Business Email Etiquette

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According to a recent report by a market research firm, email remains the go-to form of communication in the business world. In 2013, business email accounts totaled 929 million mailboxes. This figure is expected to grow at an average annual growth rate of about 5% over the next four years, and reach over 1.1 billion by the end of 2017.  The report further states that the total number of worldwide email accounts is expected to increase from nearly 3.9 billion accounts in 2013 to over 4.9 billion accounts by the end of 2017.

This represents an average annual growth rate of about 6% over the next four years.

The bottom line is that email has become the preferred option for all business communications and this trend continues to grow.  New technology such as cloud-based business email services, particularly Google Apps and Microsoft Office 365, are expected to rapidly increase over the next four years.

Emails can be sent from Smartphones, Tablets, and other mobile devices.  While this is a great convenience, it comes with a tendency to become lax with the formality of the content of the communication. Mobile devices have transformed the way that we communicate in business because they allow us to communicate instantaneously with our customers, partners and employees. However, because the content of the business email has no inflections, it is easy for the receiver of the email to misinterpret the intent of the words.To avoid this unfortunate outcome, business emails need to be as formal and to the point as business letters are.

Recall that several decades ago, the only way to communicate in writing with a customer; vendor or employee was by using a formal letter.  The crafted letter required following all of the decorum and propriety of a written communication.  If not mailed in an envelope with paid postage, it was perhaps sent via fax.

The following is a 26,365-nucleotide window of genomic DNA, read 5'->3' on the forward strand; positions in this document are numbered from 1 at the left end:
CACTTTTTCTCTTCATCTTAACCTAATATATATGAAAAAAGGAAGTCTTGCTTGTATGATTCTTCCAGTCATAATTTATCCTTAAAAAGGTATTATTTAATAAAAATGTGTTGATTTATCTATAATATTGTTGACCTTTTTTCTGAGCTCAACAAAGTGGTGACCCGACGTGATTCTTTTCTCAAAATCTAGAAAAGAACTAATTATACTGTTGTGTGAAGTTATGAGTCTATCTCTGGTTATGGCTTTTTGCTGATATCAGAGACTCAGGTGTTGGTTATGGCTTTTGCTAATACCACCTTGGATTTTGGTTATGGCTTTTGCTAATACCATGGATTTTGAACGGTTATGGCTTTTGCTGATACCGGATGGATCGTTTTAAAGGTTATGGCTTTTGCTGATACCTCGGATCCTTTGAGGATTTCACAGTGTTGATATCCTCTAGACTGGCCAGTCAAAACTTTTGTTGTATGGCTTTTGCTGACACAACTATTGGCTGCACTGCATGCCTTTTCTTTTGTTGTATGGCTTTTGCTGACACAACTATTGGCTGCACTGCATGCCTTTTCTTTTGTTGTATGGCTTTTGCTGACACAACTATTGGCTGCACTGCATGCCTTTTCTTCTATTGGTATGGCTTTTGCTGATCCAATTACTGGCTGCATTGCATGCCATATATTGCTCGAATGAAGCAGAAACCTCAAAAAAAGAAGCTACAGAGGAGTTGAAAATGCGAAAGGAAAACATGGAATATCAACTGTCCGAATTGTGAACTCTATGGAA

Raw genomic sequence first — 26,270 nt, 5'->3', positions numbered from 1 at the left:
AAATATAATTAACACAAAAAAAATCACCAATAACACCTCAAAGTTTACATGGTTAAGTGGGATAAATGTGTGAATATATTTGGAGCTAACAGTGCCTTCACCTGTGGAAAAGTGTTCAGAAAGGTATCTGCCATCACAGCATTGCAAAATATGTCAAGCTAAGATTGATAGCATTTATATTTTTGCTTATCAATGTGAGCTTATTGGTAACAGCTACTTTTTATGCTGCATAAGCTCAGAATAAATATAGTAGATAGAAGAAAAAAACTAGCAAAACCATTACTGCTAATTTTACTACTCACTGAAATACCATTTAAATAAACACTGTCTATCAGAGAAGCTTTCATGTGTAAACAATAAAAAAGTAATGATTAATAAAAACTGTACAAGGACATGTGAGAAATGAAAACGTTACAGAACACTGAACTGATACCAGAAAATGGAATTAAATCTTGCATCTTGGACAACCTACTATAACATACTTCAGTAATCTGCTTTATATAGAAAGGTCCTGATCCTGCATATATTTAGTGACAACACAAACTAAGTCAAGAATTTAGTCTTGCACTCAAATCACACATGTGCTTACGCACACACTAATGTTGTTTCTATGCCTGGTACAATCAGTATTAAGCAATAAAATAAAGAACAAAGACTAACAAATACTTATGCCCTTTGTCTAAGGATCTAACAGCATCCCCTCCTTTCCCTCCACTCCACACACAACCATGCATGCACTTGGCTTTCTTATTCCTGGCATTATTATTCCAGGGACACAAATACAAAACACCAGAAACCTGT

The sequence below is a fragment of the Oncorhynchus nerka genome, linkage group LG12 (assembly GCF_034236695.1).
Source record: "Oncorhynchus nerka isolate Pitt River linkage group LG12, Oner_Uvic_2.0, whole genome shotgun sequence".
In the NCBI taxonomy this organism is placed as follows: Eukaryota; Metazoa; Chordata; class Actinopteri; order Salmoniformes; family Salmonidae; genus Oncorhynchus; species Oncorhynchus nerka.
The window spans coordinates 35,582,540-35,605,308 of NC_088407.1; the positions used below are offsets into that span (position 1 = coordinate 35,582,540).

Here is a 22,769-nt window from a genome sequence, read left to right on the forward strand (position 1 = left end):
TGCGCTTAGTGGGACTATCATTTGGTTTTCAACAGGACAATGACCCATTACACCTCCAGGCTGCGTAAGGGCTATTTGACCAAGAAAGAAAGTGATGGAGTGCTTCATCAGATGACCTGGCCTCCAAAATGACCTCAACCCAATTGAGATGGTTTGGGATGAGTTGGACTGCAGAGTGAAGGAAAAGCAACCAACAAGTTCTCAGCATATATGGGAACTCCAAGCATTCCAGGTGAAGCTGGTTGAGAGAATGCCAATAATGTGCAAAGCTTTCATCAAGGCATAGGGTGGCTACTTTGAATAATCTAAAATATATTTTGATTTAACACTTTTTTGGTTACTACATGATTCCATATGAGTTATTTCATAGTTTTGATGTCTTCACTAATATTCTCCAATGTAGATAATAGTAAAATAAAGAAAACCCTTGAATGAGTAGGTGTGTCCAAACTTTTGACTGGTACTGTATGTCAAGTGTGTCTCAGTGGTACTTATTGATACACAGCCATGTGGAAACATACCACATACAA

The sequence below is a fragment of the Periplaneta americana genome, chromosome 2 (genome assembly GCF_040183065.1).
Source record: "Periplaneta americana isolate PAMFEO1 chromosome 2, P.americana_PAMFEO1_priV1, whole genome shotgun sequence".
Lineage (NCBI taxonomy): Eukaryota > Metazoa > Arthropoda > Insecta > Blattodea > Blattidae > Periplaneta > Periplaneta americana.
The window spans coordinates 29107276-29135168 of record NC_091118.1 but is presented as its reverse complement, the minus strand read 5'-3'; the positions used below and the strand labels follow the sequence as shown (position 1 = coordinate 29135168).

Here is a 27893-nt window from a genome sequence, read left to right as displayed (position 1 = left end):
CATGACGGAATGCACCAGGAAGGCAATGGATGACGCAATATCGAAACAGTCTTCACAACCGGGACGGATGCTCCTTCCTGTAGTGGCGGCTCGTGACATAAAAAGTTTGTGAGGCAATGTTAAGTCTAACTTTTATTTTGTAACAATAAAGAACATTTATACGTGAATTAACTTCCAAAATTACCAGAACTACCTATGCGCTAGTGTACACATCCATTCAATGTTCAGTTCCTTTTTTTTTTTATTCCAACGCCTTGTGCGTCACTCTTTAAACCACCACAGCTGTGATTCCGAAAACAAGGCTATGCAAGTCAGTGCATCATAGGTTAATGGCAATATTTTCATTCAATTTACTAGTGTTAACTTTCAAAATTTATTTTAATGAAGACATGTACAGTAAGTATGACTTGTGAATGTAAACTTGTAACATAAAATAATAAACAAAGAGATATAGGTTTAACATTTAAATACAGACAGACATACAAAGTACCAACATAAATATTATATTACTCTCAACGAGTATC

Whether the letter was mailed or sent by fax, it represented a legally binding communication that was “put in writing”.

This is also the case with every email sent: it is a legally binding communication because it is in writing.  There can be no hearsay when a business communicates in writing. To that end, email communication should always adhere to the same guidelines and principles of writing a professional letter. Period.

Writing a business email is vastly different than writing a text or an Instant Message (IM). These forms of communication are designed for quick and informal banter among friends. Therefore, the language of texts and IMs which includes its own phrases such as LOL, ROFL, and many others are acceptable for a chat with a friend but have no place in a professional business email. 

Likewise for emojis. Emojis are also a new language that has developed and evolved with the proliferation of mobile device communications.  The same rule about refraining from the use of text language and abbreviations need to apply to the use of emojis -- this new language has no place in a business email. While it may be tempting to sprinkle in some smiley faces to accentuate the point in a business email, once again, because emails are subject to the interpretation by the receiver, resist the temptation to dress up the email with of this informal jargon.

Whenever you send a business email from this point forward, imagine that you are seated in front of a typewriter, with a thick stock letter or legal sized sheet of paper and you are about to write a formal letter that will be signed by you at the bottom of the last page and mailed or sent by fax.